Shown during the Secretary’s visit to the Children’s Inn at NIH are (from l) inn CEO Kathy Russell, inn dad Carlos Martinez, Tia Ford, Sebelius, Kayla Martinez, Collins, inn mom Dorelia Rivera and Dr. Raphaela Goldbach-Mansky of NIAMS’s Pediatric Translational Research Branch.







With Collins (r), Sebelius views ongoing research in NCI’s Laboratory of Molecular Biology of Lymphoid Malignancies as postdoctoral fellow Dr. Anna Mazzucco (l), staff scientist Dr. Ryan Young and Dr. Louis Staudt (r), deputy chief of the NCI Metabolism Branch, explain the work. “The Secretary is looking at a lymphoma cell line growing in tissue culture derived from a particular type of aggressive lymphoma known as diffuse large B cell lymphoma,” Staudt said. “Some cells were treated with the drug ibrutinib, which blocks B cell receptor signaling and thereby kills these lymphoma cells.”

Photos: Bill Branson

Humorously referring to herself as a “recovering governor,” Sebelius said she was gratified to see firsthand the value to a community of NIH extramural investment. The University of Kansas last year was designated a national cancer center by NCI, a goal Sebelius began working toward when she served as head of the state.

“The research you’re doing on everything from heart attack to stroke to HIV/AIDS, cancer, universal influenza vaccine, Alzheimer’s, the new brain-mapping project—every place I look the efforts here are going to have a huge impact on not only the future health of this country but I think the future financial well-being of the country,” she said. “The National Center for Advancing Translational Sciences that has been a huge focus of [NIH director] Dr. [Francis] Collins has enormous potential and is a great illustration of what a leader does even in a very difficult time. To look at the assets of a great institution like the National Institutes of Health, but recognize there are some missing pieces and [that] in order to take advantage of some of the major breakthroughs, you need to put a big bet down.”

At a brief meeting with NIH institute and center directors, Sebelius is greeted by (from l) NIAID director Dr. Anthony Fauci, NINDS director Dr. Story Landis and NIBIB director Dr. Roderic Pettigrew.

At a brief meeting with NIH institute and center directors, Sebelius is greeted by (from l) NIAID director Dr. Anthony Fauci, NINDS director Dr. Story Landis and NIBIB director Dr. Roderic Pettigrew.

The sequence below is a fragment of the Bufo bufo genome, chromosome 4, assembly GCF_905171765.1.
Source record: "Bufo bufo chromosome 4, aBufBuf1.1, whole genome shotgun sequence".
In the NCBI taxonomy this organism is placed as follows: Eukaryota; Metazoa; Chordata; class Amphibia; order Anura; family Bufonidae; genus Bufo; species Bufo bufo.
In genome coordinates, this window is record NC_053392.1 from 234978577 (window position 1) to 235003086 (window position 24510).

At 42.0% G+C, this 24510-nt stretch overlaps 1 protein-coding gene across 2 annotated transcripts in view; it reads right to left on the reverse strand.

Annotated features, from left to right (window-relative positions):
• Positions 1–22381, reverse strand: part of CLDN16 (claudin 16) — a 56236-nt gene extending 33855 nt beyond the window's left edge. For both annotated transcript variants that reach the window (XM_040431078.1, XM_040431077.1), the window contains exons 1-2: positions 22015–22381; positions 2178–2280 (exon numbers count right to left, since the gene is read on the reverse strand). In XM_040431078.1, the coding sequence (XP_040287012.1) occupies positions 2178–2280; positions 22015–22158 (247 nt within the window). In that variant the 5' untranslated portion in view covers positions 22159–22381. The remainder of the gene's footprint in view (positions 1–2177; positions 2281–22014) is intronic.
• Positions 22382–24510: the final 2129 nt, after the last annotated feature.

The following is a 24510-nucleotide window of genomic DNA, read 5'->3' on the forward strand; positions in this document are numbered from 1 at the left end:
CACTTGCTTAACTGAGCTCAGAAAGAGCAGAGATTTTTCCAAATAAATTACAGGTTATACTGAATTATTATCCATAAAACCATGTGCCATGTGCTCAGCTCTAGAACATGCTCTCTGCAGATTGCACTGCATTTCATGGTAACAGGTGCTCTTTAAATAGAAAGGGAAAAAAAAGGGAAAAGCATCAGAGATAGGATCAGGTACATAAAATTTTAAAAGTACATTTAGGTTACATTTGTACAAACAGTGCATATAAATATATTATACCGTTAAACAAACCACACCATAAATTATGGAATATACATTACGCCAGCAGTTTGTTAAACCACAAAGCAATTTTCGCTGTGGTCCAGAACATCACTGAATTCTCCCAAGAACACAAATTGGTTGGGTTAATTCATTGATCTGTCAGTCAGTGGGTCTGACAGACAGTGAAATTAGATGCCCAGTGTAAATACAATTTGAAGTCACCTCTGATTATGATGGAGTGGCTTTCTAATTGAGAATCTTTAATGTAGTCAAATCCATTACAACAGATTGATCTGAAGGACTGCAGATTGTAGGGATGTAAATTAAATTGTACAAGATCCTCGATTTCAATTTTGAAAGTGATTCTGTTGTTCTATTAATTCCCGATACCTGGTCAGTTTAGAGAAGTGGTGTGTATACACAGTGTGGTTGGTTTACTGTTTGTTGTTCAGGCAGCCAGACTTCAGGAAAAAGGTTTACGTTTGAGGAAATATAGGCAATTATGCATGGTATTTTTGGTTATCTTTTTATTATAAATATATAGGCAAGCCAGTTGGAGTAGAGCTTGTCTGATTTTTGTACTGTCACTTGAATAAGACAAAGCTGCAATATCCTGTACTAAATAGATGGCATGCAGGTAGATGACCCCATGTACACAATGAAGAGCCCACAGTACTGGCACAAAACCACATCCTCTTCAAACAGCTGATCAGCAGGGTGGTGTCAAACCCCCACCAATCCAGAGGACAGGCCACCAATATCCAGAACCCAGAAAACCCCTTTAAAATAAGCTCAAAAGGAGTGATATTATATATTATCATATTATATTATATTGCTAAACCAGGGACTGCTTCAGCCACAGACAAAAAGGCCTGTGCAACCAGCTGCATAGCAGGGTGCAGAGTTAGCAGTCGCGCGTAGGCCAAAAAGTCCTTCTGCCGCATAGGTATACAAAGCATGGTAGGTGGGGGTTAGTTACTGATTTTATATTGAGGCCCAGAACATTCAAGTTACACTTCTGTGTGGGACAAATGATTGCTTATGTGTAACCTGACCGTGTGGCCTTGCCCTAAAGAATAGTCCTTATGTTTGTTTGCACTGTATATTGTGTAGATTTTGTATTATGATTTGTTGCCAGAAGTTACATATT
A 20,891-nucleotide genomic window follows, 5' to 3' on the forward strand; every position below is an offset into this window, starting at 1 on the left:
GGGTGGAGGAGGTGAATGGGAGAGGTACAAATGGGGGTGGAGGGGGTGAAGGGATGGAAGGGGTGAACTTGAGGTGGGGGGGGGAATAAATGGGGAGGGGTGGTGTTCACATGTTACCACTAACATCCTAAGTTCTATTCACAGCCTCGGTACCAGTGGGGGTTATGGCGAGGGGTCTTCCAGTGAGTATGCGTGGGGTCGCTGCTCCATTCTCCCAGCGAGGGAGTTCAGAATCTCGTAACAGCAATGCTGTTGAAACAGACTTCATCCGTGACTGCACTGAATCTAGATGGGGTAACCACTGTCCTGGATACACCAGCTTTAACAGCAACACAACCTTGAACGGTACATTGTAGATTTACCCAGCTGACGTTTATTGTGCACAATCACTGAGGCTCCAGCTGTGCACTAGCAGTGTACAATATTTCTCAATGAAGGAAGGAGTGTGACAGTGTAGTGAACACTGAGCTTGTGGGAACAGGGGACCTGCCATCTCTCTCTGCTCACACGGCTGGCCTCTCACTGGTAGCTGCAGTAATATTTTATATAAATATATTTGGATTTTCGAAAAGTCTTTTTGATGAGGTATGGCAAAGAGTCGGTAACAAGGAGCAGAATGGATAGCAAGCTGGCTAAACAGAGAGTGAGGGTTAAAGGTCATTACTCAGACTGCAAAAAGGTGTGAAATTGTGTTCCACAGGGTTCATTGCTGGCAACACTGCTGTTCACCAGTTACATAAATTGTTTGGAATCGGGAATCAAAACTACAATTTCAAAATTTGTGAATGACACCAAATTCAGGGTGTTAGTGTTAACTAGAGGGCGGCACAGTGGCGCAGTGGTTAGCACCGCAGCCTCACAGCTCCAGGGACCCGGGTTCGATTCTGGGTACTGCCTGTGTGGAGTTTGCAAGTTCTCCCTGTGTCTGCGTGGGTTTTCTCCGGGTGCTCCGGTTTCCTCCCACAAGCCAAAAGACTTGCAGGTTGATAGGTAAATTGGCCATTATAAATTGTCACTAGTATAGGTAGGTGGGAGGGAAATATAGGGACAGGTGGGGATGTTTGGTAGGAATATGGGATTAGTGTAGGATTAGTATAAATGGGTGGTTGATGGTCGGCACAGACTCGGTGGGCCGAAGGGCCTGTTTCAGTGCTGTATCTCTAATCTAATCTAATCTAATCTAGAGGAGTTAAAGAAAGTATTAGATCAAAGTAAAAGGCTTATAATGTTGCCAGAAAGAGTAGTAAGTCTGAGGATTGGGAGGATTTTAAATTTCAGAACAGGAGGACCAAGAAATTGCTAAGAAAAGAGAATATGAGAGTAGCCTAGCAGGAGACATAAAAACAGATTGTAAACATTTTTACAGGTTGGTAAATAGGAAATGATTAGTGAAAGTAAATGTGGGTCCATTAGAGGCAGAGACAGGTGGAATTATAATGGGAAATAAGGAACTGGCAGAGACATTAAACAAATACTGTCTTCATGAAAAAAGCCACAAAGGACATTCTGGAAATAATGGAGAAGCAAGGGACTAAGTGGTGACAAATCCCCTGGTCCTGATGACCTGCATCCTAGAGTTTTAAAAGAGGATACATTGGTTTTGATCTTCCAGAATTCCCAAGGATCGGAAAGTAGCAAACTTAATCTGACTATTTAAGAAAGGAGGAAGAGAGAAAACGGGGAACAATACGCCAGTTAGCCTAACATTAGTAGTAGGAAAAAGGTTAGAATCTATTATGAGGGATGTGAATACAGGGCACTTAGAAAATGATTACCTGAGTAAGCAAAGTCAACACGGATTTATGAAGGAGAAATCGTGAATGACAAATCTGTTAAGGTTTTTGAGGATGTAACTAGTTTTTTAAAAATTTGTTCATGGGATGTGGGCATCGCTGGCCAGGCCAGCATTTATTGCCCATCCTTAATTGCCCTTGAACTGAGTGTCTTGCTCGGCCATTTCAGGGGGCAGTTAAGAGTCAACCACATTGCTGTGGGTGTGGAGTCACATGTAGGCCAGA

Asked whether science ever comes up as a solution in top-level cabinet talks, Sebelius said, “I know it may be hard to feel the love sometimes. I can tell you that the President is totally fascinated with science and research and is always a little unhappy if he didn’t hear something in advance of it coming out in the newspaper…He is interested not only in the breakthroughs and the research and the impact, but also understands what a critical component of our economy research is. Staying at the forefront of the world…NIH continuing to be the gold standard of the world in terms of a research facility is critical. There is support at the very highest levels, starting with the President. He is interested and eager to learn…You have brought out his inner nerd. Our directive each and every year—even in very difficult budget times—is ‘keep your hands off NIH.’”

Opening the town meeting and introducing Sebelius as “a remarkably quick study” who has had to “become an expert on an extraordinary range of issues…from disaster response to vaccine production to health care insurance to the innovative science for which NIH is so well known,” Collins said, “on behalf of the 19,000 NIH employees, I’d like to extend a warm welcome to my boss—and yours too, by the way.”

In parting comments, Sebelius hinted that NIH might expect another visitor—even higher on the leadership hierarchy. “I want to recognize Dr. Collins and the incredible team of institute leaders,” she concluded. “The team around the director is just dazzling. I will take it on as my personal mission to work on getting my boss back out here to reaffirm the very important role that you play. That’s my take-away from this.”